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Processors, Processors, Processors Everywhere

Processors, Processors, Processors Everywhere
by Tom Simon on 10-06-2016 at 7:00 am

At first glance a processor conference might seem a bit arcane, however we live in an era where processors are ubiquitous. There is hardly any aspect of our lives that they do not touch in some way. Last week at the Linley Processor Conference the topics included deep learning, autonomous driving, energy, manufacturing, smart cities, commerce and more. The conference was led off by a keynote from the conference’s namesake Linley Gwennap, who touched on all the main themes for the following two days.

The keynote presented many familiar topics and ideas, along with several surprising ones. Let me summarize the most interesting points.

Linley observed that increasing wafer costs have reached the point where the price per transistor is actually going up. 20nm was the crossover point for this. As Linley puts it – “Moore’s Law is only for the rich.” The effect of this will be that cost sensitive products will stay at 28nm. Thus mainstream products will be limited in the amount of integration they contain. However, high end products will continue to move to new advanced nodes because the justification for higher prices exists.

During the era of declining transistor costs, processors were in a race that demanded a new release every two years, which starved necessary architecture changes. We saw a continuous stream of general purpose processors as a result. This is likely to change. Specialized architectures can offer a 10 or even 100 times improvement in performance-per-watt metrics. We see numerous examples of this from companies such as Tensilica, or Microsoft with their “Catapult” project which combines an FPGA with a general-purpose processor. The other trend that this will drive is the addition of more specialized processing in accelerators to offload CPU’s.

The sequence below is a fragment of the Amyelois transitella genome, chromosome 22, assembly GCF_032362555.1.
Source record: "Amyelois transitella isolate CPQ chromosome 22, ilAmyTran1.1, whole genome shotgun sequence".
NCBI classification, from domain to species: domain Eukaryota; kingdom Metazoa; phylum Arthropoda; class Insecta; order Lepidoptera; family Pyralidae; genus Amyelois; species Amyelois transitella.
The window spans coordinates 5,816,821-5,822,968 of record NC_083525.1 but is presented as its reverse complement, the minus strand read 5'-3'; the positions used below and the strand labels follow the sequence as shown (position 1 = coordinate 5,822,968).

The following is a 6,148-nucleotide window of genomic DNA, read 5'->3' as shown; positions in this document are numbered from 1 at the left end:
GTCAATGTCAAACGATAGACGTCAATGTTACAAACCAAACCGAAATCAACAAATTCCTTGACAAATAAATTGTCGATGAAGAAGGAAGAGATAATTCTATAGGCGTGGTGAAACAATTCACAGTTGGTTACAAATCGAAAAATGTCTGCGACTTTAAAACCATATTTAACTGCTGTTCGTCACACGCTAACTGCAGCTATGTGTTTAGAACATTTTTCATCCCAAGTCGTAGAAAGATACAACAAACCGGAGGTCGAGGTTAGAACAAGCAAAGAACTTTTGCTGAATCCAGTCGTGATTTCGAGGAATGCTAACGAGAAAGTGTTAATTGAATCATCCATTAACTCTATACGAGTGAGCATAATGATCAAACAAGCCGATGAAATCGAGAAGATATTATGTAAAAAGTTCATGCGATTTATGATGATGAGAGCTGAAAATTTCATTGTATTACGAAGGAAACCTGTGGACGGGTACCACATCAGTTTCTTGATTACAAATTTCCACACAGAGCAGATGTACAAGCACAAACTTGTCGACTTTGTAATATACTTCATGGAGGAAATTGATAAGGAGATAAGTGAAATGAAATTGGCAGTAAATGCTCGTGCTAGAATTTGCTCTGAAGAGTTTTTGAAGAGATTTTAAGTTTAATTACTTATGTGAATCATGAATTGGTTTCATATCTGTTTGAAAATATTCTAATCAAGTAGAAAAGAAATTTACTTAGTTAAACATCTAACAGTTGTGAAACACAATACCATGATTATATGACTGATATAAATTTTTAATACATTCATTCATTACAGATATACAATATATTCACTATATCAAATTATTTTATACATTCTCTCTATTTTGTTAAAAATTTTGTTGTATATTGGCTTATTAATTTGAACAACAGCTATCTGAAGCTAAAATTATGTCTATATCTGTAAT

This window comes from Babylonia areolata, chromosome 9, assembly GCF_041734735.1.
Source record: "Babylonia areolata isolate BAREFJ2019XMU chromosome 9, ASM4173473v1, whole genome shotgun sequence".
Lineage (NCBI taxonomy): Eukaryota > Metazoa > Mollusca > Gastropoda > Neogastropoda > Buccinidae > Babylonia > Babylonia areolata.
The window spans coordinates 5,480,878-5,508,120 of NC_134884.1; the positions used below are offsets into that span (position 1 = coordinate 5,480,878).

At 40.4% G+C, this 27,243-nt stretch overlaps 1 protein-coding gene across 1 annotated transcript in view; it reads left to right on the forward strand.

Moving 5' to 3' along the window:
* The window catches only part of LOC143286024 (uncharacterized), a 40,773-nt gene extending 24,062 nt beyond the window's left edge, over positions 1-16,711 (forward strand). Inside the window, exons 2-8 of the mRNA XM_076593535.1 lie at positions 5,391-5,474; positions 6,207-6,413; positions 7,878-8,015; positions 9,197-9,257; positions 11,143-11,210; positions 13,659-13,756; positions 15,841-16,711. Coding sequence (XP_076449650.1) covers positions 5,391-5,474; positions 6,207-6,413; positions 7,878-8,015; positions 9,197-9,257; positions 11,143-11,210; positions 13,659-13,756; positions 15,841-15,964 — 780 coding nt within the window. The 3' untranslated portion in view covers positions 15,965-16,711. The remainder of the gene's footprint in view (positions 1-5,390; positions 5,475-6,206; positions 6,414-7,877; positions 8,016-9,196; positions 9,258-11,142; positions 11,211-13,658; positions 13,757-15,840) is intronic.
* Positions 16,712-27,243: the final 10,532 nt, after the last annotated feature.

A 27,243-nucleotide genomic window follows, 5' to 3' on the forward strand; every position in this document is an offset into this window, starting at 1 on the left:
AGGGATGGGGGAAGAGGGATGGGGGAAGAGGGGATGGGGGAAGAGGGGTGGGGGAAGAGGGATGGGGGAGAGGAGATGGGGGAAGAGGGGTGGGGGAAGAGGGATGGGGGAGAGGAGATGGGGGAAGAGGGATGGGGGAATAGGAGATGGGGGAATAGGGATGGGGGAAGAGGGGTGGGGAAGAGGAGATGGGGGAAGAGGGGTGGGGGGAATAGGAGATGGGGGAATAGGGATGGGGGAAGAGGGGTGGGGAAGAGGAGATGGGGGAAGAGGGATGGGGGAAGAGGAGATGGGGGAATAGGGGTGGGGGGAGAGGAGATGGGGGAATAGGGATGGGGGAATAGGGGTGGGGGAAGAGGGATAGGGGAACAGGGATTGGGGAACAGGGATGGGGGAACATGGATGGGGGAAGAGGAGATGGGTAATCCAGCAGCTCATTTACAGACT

Vision processing has become a very active area because it has widespread applications. Vision processing is being used in gaming, mobile devices, industrial applications and advanced automotive. Vision Processing Units (VPU’s) which serve this market are available from Cadence, Ceva, Synopsys, and VeriSilicon. Large verticals such as NXP and Intel are entering this market through acquisitions.

Neural networks are also changing the processor landscape. Neural network training requires massive data bandwidth and high precision floating point processing. Whereas, the recognition process needs highly parallel but smaller data size processing. Many players are active in this market. Google has developed a special purpose ASIC for TensorFlow. There is also Wave Computing, Intel with its acquisition of Nervana Systems, as well as IBM and others.